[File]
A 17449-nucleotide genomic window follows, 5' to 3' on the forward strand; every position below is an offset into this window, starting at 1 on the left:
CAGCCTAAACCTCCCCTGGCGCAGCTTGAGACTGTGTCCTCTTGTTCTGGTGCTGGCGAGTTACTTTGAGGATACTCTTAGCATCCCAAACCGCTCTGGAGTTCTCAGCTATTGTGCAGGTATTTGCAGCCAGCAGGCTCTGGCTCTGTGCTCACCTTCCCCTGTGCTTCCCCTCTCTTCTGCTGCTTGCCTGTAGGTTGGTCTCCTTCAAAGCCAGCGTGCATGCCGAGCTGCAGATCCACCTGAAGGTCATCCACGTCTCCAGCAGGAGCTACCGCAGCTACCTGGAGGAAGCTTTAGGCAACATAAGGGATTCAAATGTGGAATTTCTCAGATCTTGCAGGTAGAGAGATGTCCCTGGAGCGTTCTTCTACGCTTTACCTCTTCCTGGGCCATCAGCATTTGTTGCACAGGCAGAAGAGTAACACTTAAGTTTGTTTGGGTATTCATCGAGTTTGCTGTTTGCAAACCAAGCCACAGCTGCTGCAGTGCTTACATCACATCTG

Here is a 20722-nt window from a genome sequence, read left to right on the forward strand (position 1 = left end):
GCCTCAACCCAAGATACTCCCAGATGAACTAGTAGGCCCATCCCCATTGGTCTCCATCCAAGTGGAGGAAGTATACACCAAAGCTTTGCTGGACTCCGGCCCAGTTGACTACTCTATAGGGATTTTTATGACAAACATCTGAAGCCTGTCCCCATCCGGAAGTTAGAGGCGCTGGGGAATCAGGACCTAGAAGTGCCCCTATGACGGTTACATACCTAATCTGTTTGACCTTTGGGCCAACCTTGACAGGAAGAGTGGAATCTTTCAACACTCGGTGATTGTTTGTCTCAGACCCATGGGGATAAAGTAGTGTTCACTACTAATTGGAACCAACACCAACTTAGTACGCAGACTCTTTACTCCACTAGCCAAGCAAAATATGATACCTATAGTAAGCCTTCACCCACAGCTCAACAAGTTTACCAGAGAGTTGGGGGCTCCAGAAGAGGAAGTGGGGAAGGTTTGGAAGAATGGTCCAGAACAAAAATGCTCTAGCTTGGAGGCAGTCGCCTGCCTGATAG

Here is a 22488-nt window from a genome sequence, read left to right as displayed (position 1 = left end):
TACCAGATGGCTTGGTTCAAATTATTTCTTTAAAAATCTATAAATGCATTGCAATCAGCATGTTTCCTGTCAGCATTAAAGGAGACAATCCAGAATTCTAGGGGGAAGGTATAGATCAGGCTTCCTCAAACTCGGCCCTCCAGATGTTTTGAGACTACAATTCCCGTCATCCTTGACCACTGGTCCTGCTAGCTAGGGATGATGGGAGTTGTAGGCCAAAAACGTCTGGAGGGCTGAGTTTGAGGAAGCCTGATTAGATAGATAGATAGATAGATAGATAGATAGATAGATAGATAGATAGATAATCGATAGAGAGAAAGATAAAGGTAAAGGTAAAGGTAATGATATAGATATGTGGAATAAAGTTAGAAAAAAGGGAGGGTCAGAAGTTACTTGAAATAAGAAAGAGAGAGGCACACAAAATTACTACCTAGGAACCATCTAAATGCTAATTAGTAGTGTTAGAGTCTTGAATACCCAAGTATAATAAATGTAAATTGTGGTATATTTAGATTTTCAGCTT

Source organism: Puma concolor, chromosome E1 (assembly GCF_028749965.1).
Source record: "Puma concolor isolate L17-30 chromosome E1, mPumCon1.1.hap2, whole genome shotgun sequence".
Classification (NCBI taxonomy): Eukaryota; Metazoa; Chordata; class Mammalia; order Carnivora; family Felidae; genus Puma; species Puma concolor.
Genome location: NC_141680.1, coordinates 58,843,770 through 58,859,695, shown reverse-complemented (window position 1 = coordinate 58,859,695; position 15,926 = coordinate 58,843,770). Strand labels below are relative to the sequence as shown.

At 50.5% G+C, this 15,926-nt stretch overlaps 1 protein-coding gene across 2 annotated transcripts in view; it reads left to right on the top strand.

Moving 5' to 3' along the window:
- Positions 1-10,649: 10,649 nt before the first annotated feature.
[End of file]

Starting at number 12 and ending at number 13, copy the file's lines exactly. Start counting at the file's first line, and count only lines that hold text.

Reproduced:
Moving 5' to 3' along the window:
- Positions 1-10,649: 10,649 nt before the first annotated feature.